The Crab Nebula
By Professor Sir Francis Graham-Smith, FRS
The Crab Nebula and the pulsar at its centre are endlessly fascinating. The pulsar is a neutron star, with the same mass as our Sun but only the size of a city. It rotates 30 times per second, flashing like a lighthouse as it does so. It is very nearly, but not quite, an ideal clock, without any outside influence to disturb it. At Jodrell Bank Observatory we have been watching the pulsar for over 40 years, timing it without missing a beat while it rotated more than 30 billion times. This sounds boring, but it is not much trouble as we only use a small radio telescope for our daily observations. We provide a daily record of its behaviour to other observatories, and especially to telescopes on spacecraft which observe pulses from the pulsar at X-ray and gamma-ray wavelengths. Putting together the results from our radio observations with data from the opposite end of the electromagnetic spectrum has proved remarkably rewarding.
The pulsar has slowed down from 30.2 to 29.7 rotations per second while we have been watching it. This is not unexpected: the energy stored in the rapid rotation powers not only the pulses which we observe but the whole of the Crab Nebula. This little neutron star is acting as a huge electrical generator, spinning at the same speed as a dynamo in a terrestrial power station but with a magnetic field billions of times greater. So far so good, but as is often the case, it is the odd things that seem to be going wrong that we are really interested in.First we are watching for glitches. These are sudden changes in the regular sequence of pulses, showing that the rotation has suddenly speeded up, then recovered and started on a new regime of slowing down. We have seen this happen a couple of dozen times. The explanation involves some very strange physics inside the star. Although it is so condensed, the whole of the inside is liquid and only a thin crust is solid. Furthermore, the inside is superfluid, which allows it to rotate independently of the crust. Some times, however, it clutches onto the crust and the whole rotation rate suddenly changes; this is what causes the glitch.
What we have found recently is less obvious, having taken the whole of the 40 years to show up. The radio pulse is actually double, like a lighthouse with two beams. These two beams are nearly, but not quite, in opposite directions; how are they formed? Fortunately the Fermi gamma-ray telescope has helped us understand the strange geometry of the atmosphere outside the star, where the beams are formed. The whole of this atmosphere is rotating with the star itself, swept round by the powerful magnetic field. It is called a magnetosphere, and it is forced to move so fast that it reaches relativistic speeds; the radiation appears to originate at a location so far outside the surface that it is moving with half the velocity of light. Now comes some more new physics.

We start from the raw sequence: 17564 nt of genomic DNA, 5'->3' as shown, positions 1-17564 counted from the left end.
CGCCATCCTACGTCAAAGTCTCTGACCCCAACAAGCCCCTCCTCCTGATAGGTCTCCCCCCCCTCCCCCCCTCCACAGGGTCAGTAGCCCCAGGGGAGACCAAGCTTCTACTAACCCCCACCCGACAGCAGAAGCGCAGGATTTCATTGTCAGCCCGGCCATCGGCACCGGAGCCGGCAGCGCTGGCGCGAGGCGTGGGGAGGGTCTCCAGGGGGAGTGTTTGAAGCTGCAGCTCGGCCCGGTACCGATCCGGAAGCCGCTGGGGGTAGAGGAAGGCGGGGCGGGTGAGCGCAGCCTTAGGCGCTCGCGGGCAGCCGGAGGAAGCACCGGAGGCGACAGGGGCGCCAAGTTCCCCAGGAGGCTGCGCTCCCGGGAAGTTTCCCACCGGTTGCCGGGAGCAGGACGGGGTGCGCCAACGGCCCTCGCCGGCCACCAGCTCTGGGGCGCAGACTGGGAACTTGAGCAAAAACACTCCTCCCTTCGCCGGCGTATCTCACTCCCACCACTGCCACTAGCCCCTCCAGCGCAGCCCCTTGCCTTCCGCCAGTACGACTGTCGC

The inside of a neutron star is superconducting as well as superfluid. This means that the strength and shape of the huge dipole magnetic field is fixed, or can change only very slowly. So the pattern of the magnetic field in the magnetosphere, where the radiated beams are formed, is fixed. But the star is less than 1000 years old (it was formed in a supernova explosion in the year 1054), so we have been observing it for an appreciable fraction of its lifetime. And we have indeed found a change in the pattern of the double pulse. The two parts are moving apart, at the rate of 3o in the whole lifetime of the star. What this means is that the dipole is not tidily arranged at a right angle to the rotation, as it would be in a power station dynamo, but it is tilted at around 45o and slowly moving to wards the expected orthogonal arrangement. Now the theorists have to take over and explain how that can happen!
The whole project of monitoring the rotation of the Crab pulsar, and some hundreds of others, is a key part of the research organised at Jodrell Bank Observatory by Professor Andrew Lyne. He and his team have been responsible for the discovery of more than half of the known 2000 pulsars. Among these the Crab is still the best!
Professor Sir Francis Graham-Smith FRS, 13th Astronomer Royal 1982-90, is Emeritus Professor at Manchester University. He was Director of Nuffield Radio Astronomy Laboratories, Jodrell Bank 1981-88. As Director of the Royal Greenwich Observatory from 1976-81, he was responsible for establishing the Isaac Newton Group of Telescopes on La Palma (Canary Islands). He is the author of Unseen Cosmos: The Universe in Radio, which Professor Brian Cox says is ‘A definitive account of the past, present and future of Radio Astronomy from one of its founders and most eminent practitioners.’
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Image credit: By NASA, ESA, J. Hester and A. Loll (Arizona State University) [Public domain], via Wikimedia Commons